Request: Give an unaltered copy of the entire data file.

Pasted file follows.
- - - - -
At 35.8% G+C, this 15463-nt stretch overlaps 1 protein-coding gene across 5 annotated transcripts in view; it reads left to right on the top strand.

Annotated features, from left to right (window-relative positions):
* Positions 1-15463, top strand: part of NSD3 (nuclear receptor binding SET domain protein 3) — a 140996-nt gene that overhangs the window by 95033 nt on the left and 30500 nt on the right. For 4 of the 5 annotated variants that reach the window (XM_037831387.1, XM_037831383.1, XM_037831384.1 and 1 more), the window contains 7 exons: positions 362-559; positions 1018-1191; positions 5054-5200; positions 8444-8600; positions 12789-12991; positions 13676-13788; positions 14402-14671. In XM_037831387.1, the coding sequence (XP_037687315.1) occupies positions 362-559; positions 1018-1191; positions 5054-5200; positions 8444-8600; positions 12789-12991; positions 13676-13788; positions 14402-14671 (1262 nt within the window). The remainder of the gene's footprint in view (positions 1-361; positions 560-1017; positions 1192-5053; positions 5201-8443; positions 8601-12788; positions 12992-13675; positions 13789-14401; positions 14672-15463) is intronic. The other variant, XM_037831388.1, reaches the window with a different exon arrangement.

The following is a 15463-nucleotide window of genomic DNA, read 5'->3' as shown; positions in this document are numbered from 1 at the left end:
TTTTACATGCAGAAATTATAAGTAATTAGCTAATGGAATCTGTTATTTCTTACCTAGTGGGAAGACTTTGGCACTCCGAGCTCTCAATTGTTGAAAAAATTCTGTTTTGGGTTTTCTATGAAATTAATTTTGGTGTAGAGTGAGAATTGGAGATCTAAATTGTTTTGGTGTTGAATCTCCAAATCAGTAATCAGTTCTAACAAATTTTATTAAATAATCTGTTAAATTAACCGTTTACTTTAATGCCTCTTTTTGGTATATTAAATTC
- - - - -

At 35.8% G+C, this 15463-nt stretch overlaps 1 protein-coding gene across 5 annotated transcripts in view; it reads left to right on the top strand.

Annotated features, from left to right (window-relative positions):
* Positions 1-15463, top strand: part of NSD3 (nuclear receptor binding SET domain protein 3) — a 140996-nt gene that overhangs the window by 95033 nt on the left and 30500 nt on the right. For 4 of the 5 annotated variants that reach the window (XM_037831387.1, XM_037831383.1, XM_037831384.1 and 1 more), the window contains 7 exons: positions 362-559; positions 1018-1191; positions 5054-5200; positions 8444-8600; positions 12789-12991; positions 13676-13788; positions 14402-14671. In XM_037831387.1, the coding sequence (XP_037687315.1) occupies positions 362-559; positions 1018-1191; positions 5054-5200; positions 8444-8600; positions 12789-12991; positions 13676-13788; positions 14402-14671 (1262 nt within the window). The remainder of the gene's footprint in view (positions 1-361; positions 560-1017; positions 1192-5053; positions 5201-8443; positions 8601-12788; positions 12992-13675; positions 13789-14401; positions 14672-15463) is intronic. The other variant, XM_037831388.1, reaches the window with a different exon arrangement.

The following is a 15463-nucleotide window of genomic DNA, read 5'->3' as shown; positions in this document are numbered from 1 at the left end:
TTTTACATGCAGAAATTATAAGTAATTAGCTAATGGAATCTGTTATTTCTTACCTAGTGGGAAGACTTTGGCACTCCGAGCTCTCAATTGTTGAAAAAATTCTGTTTTGGGTTTTCTATGAAATTAATTTTGGTGTAGAGTGAGAATTGGAGATCTAAATTGTTTTGGTGTTGAATCTCCAAATCAGTAATCAGTTCTAACAAATTTTATTAAATAATCTGTTAAATTAACCGTTTACTTTAATGCCTCTTTTTGGTATATTAAATTC